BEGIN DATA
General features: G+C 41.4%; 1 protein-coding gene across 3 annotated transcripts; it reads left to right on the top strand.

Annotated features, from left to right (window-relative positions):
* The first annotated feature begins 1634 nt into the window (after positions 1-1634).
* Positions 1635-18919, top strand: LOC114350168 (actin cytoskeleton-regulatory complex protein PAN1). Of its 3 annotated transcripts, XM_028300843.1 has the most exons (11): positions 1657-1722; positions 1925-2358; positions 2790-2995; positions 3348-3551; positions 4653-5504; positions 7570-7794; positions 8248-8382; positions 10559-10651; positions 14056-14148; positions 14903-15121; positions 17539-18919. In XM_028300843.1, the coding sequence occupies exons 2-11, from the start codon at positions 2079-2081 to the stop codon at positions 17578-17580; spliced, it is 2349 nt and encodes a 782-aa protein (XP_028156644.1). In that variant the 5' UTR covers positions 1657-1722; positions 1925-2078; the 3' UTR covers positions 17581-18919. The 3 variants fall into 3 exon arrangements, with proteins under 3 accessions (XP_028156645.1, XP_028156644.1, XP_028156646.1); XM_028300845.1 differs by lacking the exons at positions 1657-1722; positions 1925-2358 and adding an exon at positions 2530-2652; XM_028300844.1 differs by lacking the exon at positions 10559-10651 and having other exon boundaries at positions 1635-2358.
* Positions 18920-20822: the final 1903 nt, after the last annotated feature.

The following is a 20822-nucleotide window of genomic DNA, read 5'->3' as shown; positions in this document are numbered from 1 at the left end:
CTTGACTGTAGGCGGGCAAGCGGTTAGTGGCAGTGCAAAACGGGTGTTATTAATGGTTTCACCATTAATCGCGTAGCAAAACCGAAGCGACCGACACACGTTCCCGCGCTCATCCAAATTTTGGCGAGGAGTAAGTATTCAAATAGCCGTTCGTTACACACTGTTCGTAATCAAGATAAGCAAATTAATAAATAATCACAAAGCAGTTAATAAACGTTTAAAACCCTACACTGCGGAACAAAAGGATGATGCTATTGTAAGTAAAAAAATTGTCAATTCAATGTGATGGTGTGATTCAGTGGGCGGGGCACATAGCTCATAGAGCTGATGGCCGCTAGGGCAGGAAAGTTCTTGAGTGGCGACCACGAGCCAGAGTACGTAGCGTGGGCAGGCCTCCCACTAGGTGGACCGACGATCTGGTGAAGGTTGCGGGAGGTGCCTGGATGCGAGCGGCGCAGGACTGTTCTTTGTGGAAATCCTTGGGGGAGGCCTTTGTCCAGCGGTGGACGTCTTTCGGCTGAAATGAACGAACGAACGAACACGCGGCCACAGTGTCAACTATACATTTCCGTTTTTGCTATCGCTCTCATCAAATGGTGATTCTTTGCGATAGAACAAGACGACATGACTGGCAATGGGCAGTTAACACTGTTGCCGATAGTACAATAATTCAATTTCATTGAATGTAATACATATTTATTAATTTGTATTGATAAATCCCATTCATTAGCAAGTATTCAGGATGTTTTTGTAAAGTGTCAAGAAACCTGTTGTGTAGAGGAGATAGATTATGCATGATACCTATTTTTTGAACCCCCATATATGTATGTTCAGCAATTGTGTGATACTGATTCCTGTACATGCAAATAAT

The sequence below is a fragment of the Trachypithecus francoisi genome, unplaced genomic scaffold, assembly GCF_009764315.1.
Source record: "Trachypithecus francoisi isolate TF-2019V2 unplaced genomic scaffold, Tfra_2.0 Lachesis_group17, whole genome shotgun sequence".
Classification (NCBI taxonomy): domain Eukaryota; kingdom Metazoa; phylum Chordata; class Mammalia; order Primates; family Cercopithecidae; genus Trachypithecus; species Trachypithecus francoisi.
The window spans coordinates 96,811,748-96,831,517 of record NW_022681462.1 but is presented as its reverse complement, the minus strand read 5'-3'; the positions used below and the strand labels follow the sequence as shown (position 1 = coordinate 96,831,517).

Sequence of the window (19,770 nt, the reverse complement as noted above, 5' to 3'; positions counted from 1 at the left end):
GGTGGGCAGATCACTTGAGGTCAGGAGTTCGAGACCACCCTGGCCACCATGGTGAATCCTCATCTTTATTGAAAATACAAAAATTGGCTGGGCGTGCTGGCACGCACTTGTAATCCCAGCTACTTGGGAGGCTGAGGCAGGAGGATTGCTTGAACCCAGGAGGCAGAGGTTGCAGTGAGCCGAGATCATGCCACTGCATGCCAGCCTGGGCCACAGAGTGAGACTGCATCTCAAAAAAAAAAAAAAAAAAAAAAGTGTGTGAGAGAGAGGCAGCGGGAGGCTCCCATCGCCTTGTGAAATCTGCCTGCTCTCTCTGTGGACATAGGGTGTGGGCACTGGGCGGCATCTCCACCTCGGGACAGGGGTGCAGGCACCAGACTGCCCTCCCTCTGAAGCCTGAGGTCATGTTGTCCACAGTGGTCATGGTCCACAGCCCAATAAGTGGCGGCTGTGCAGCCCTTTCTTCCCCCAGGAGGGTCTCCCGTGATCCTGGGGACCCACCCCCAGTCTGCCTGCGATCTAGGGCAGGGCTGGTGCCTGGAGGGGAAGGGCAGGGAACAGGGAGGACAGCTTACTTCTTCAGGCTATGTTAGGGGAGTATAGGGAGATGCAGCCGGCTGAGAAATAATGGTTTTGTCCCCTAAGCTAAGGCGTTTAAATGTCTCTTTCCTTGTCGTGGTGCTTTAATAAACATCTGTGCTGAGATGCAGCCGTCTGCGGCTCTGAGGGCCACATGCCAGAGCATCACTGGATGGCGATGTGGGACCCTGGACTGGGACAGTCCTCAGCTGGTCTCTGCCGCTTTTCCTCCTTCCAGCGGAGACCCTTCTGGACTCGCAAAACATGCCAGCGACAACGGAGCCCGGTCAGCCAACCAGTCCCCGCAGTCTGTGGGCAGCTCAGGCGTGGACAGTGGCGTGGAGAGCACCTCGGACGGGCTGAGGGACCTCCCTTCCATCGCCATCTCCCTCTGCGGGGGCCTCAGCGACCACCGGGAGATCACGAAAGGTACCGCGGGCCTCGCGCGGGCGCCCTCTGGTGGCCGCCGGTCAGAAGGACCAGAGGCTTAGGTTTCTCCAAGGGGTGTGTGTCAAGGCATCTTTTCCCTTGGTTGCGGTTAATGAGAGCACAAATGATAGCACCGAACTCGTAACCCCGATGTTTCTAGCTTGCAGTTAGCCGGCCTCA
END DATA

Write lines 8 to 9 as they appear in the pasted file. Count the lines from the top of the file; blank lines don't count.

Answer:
The sequence below is a fragment of the Trachypithecus francoisi genome, unplaced genomic scaffold, assembly GCF_009764315.1.
Source record: "Trachypithecus francoisi isolate TF-2019V2 unplaced genomic scaffold, Tfra_2.0 Lachesis_group17, whole genome shotgun sequence".